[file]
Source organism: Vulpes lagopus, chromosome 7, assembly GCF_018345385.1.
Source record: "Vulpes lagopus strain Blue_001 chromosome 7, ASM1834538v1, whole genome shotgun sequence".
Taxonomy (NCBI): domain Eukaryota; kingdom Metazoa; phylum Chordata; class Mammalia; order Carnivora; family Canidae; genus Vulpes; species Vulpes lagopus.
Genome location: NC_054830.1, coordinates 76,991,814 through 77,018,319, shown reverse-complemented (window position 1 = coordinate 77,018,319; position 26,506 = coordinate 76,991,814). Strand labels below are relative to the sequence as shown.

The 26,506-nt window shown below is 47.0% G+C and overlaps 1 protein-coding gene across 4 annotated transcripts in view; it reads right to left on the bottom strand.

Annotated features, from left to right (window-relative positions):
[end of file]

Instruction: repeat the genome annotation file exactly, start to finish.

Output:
Source organism: Vulpes lagopus, chromosome 7, assembly GCF_018345385.1.
Source record: "Vulpes lagopus strain Blue_001 chromosome 7, ASM1834538v1, whole genome shotgun sequence".
Taxonomy (NCBI): domain Eukaryota; kingdom Metazoa; phylum Chordata; class Mammalia; order Carnivora; family Canidae; genus Vulpes; species Vulpes lagopus.
Genome location: NC_054830.1, coordinates 76,991,814 through 77,018,319, shown reverse-complemented (window position 1 = coordinate 77,018,319; position 26,506 = coordinate 76,991,814). Strand labels below are relative to the sequence as shown.

The 26,506-nt window shown below is 47.0% G+C and overlaps 1 protein-coding gene across 4 annotated transcripts in view; it reads right to left on the bottom strand.

Annotated features, from left to right (window-relative positions):